Question 8: What kind of equipment or style of drawing do you use?

I pencil with a Zebra M301 0.5 with hb lead . . .I’ve been using this since 2012. For inking I use numerous Sharpie pens, and then I finalize it with an old school Photoshop CS3. As for my style I love drawing in black and white . . . I did a poll at Deviant Art to see if people wanted color and they chose black and white. I then started to do a Sunday color strip and got good reception so I left that in. The style that I draw my characters in was based off the chibi art that I saw in “Kid Icarus” Nintendo game manual.

Question 9: what sort of training or academic program did you pursue to become a cartoonist?

Nothing, really. I just drew a lot.

Question 10: What has been the highlight of your cartooning career?

The highlight would be is that since I started this strip in January 1, 2011 . . . I never missed a day.  I started out doing a three day a week strip, and then moved to a daily and during that time my deadlines have been flawless.


Question 11: What has been the lowest point in your cartooning career?

The low point is when the week is so busy that I start to get behind. I end up having to draw for well over ten hours straight to get caught up for the week.


Question 12: Are collections of your work available beyond the web? If So where?

I do have a book ready but it’s so basic. The stuff that’s in the book people could just find it online . . . so to remedy that I’m gonna draw up some bonus comics, maps and character profiles to juice it up a bit.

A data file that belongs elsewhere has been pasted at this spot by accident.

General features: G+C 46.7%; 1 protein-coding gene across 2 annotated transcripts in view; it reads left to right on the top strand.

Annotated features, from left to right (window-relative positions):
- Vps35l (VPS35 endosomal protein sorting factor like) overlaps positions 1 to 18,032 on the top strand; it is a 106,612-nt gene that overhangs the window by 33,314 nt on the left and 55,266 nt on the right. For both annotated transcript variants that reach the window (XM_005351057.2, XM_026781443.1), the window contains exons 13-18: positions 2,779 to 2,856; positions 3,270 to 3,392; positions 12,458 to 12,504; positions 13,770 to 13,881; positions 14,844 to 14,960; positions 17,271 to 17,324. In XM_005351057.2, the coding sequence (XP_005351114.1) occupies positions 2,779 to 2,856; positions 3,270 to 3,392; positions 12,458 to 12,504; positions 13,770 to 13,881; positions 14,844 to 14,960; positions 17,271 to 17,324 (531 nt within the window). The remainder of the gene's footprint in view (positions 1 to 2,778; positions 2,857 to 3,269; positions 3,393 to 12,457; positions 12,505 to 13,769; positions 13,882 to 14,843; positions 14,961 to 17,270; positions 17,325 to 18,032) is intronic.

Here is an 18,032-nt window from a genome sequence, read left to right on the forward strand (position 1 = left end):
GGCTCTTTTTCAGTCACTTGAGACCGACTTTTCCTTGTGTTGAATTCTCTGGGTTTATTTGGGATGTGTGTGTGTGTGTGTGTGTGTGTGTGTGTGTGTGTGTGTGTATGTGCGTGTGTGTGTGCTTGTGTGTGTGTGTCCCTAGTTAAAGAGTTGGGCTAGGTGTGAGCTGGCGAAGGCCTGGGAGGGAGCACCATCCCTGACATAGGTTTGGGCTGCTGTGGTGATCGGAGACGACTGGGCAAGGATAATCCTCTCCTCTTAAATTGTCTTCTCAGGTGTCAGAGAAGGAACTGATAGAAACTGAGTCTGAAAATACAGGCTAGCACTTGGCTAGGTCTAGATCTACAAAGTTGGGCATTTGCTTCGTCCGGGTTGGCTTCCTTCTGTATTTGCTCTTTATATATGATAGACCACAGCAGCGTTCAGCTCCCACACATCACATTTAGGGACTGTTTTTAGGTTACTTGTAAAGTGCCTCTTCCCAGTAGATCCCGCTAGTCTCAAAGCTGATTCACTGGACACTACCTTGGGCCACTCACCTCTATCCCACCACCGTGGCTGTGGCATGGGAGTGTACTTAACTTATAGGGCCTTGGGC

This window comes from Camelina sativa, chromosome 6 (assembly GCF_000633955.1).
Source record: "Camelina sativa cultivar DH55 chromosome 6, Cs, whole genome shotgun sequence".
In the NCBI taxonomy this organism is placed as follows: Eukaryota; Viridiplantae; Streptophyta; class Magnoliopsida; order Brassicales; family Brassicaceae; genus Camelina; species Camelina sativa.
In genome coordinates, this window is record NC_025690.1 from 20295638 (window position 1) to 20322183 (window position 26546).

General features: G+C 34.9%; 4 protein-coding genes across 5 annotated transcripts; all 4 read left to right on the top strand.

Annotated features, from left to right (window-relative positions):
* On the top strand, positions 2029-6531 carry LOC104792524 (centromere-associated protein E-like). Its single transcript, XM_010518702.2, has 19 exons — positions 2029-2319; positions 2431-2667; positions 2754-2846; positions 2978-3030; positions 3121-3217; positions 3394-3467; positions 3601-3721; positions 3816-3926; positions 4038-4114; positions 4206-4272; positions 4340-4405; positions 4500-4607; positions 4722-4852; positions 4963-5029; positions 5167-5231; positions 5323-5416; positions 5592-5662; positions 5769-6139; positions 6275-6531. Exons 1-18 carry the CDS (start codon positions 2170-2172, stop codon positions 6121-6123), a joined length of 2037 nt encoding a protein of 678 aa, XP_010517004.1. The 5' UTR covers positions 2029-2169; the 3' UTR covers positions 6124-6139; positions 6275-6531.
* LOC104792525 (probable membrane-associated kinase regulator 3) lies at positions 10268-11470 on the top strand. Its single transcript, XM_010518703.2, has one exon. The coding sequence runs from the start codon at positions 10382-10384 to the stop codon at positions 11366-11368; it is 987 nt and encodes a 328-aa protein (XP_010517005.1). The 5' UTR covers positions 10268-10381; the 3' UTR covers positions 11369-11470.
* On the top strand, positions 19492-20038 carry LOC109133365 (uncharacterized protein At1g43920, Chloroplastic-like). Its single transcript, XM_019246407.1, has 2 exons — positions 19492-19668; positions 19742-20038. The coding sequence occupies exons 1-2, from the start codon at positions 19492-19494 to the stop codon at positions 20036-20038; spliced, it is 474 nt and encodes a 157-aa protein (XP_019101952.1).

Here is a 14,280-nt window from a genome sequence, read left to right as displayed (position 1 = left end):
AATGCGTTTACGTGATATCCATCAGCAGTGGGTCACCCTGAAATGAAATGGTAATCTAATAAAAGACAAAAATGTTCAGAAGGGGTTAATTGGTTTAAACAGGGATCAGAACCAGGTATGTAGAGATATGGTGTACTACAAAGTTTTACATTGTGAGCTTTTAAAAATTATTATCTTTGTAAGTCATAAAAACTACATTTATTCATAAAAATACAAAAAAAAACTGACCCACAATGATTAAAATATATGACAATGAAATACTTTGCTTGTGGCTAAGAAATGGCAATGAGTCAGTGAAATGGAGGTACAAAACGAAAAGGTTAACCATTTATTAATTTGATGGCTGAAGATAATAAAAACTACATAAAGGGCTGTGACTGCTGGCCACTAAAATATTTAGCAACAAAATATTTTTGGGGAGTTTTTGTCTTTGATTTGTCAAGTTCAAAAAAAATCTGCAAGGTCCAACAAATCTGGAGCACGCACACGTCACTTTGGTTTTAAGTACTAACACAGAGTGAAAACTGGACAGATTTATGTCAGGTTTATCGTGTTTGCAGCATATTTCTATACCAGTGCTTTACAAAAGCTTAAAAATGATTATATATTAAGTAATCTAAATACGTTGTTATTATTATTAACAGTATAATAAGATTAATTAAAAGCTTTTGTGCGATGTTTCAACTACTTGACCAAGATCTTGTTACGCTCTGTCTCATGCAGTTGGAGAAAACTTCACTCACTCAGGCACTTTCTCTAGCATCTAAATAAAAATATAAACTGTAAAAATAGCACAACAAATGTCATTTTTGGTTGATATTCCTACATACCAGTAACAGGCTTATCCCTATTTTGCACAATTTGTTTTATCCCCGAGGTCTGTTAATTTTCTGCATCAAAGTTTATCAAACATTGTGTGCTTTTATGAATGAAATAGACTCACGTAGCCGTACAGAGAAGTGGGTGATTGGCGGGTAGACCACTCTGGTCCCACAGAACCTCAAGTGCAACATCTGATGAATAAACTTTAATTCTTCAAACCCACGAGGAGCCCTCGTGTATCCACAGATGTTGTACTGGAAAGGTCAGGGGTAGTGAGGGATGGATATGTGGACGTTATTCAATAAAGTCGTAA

Question 13: Are there any other web comic artists that you really admire?

Wow, there are actually too many to name . . . It takes me a couple hours to catch up on all of my favs.

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Question 14: What kind of impact has cartooning had on your life and could you ever see yourself not doing it?

Cartooning is a part of me. If it was taken away I don’t know what I would do. Being without it is like a surfer being without the ocean, I usually keep some extra pens and paper at work to help get me through the day.


Question 15: Do you have any advice for the Trolls out there who harass content creators? (no need to keep this answer clean.)

No, but I do have advice for the victims . . . Don’t feed the trolls. If someone says something negative, don’t respond. Ignoring the troll is the best weapon.


Question 16: Do you set yourself any deadlines or other tricks to keep yourself motivated?

I usually try and finish nine strips a week for a good buffer. As for motivation, drawing is my high so it’s easy to always keep the ball rolling.


Question 17: Apart from root beer, what is your favorite drink?

We have a restaurant here called, “Raising Cane’s Chicken Fingers” and their lemonade is epic!

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Question 18: Are you already a member of the root beer party and if not, what is the matter with you?

If it’s like The Inglorious Bastards then consider me Hugo Stiglitz!

Question 19: What is the most challenging aspect of cartooning for you?

The most challenging it the sitting . . . I need to get one of those elevator desks.


Question 20: What are your future plans involving web comics or anything else going on in your life?

I would like to finish this book as well as finish up my side comics. I also need to organize my strips and put them in order. Right now they are sitting in a huge box in my closet.

And there you have it True Believers, another new interview with the ever expanding Root Beer Party.  We work tirelessly to bring you all the best the web has to offer in comics and in root beer appreciation.  A special shout out to James Boyd of Sunny Side Up Comics for facilitating many of these interviews.  He is the Ambassador of the Root Beer Party.  Welcome to the party Jonathan, pull yourself a fresh mug of Barq’s root beer, (yes, we keep it on tap) and let us raise a glass to our newest member and to Dungeon Hordes, a comic which is long overdue to be inducted into the Official Root Beer Party Comic Archives.